(NAR) - If there was one major takeaway from the National Crime Prevention Council’s 2013 Mortgage Fraud Virtual Conference, it was this: The mortgage market, while no longer a wicked stepchild of the housing crisis, must still be carefully monitored. Though its tantrum-throwing days may be over, the $1.1 trillion government loan industry has the potential to cause serious economic damage should fraudulent mortgage activity persist unchecked.
“What is old is new again,” says Michael Stolworthy, Director of Fraud Prevention for the U.S. Department of Housing and Urban Development. “We’re starting to see some disturbing trends. The same old type of mortgage cases are coming up.”
False statements on loan applications, inflated appraisals, and loan modification schemes are just some of the ways fraud is reappearing in the mortgage market. And with government loans on the rise—the number of mortgages insured by the Federal Housing Administration has nearly doubled since 2006—the potential for mortgage fraud increases, especially among applicants in shaky financial condition.
“Back during the mortgage boom, people who had taken out second and third mortgages were living the champagne lifestyle on a beer budget,” says Robert Simken, a former real estate practitioner turned police officer in Eustis, Fla. “Now, those same people are living in homes that are underwater and willing to do just about anything to get out of their bind.”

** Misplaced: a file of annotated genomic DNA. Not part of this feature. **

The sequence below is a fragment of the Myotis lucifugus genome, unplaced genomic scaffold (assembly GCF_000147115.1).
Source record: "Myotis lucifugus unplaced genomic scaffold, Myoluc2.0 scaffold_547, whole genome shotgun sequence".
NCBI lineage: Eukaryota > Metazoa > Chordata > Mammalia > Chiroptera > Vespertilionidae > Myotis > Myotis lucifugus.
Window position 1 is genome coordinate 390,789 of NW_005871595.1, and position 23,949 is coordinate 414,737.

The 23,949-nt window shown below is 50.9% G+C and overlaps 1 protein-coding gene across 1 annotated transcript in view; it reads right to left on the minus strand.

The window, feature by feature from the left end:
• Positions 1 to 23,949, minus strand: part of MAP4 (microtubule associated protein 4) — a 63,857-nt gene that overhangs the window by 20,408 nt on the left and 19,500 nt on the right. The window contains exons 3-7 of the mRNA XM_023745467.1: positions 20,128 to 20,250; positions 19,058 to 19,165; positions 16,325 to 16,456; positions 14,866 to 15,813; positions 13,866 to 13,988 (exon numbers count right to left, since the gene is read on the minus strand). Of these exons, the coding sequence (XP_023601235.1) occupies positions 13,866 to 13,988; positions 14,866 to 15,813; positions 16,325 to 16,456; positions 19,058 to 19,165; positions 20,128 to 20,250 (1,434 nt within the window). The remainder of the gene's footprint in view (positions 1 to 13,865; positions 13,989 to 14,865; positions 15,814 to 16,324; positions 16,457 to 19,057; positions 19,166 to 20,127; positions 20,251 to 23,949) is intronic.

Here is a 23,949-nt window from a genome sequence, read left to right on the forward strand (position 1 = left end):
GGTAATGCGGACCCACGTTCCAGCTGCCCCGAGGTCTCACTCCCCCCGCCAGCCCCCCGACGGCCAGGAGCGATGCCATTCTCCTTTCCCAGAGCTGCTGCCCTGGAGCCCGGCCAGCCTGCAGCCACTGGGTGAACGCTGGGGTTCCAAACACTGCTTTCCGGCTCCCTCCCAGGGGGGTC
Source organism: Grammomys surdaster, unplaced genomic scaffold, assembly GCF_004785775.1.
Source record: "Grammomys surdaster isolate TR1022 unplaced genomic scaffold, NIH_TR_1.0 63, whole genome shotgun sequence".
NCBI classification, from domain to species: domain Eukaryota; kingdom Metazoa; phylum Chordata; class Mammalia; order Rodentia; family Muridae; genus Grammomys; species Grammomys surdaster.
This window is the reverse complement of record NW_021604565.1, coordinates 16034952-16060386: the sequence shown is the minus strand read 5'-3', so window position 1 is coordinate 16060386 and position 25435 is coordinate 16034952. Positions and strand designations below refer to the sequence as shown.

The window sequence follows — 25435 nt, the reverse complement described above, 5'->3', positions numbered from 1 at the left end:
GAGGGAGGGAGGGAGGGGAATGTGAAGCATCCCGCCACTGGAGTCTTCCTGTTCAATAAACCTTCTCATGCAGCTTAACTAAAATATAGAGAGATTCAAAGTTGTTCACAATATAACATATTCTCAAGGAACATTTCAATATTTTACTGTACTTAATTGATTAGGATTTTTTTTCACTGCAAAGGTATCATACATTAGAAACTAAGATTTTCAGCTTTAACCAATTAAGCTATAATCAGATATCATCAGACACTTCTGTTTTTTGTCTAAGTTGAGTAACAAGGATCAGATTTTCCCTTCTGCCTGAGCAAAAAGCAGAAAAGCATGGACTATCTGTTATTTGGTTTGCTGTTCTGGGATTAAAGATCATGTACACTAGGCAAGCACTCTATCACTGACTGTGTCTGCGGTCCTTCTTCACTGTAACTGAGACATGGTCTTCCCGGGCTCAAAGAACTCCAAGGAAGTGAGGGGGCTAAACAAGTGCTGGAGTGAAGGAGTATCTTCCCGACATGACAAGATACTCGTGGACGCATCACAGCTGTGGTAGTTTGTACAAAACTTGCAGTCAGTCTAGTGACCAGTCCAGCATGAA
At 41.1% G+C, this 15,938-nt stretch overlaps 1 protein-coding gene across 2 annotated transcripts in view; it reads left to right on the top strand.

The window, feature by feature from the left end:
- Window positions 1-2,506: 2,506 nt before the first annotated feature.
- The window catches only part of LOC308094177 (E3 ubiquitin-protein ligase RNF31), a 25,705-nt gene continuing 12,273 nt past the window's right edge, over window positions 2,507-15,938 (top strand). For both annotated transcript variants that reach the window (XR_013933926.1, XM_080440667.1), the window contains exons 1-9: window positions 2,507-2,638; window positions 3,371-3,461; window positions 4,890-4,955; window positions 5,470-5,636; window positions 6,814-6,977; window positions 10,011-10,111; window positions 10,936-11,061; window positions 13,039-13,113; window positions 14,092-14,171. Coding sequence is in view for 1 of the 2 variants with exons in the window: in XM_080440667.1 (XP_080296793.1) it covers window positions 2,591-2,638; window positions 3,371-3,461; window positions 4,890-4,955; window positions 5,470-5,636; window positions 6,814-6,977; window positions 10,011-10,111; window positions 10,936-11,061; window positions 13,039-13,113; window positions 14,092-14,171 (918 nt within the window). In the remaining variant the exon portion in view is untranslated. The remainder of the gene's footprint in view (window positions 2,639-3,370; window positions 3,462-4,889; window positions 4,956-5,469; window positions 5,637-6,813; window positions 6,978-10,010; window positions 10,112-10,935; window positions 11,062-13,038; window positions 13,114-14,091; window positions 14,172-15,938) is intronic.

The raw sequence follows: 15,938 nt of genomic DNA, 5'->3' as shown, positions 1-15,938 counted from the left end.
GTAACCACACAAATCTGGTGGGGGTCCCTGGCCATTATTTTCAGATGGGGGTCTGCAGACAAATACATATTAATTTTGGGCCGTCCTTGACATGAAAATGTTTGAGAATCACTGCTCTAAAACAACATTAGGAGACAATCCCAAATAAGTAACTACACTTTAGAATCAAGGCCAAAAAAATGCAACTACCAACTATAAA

Problems arise when that “anything” includes turning to loan counselors, lenders, and alleged real estate professionals who make promises they never plan to keep. “If an opportunity comes along that seems too good to be true and the little hairs on your neck stick up and say ‘danger,’ don’t just ignore them,” Simken warns.
Through public outreach campaigns and educational seminars, organizations like the National Crime Prevention Council stress the importance of using an accredited real estate professional when contemplating any property transaction. “Half the people haven’t checked the qualifications of the individual helping them buy a home,” says Ann Harkins, CEO and President of NCPC.
Simkens agrees that home owners should seek advice from a noted professional. “You don’t go to the butcher for brain surgery and you don’t go to a brain surgeon for chopped meat,” he says. “It’s important to find an expert and not just someone who shows up and can recite the jargon.”
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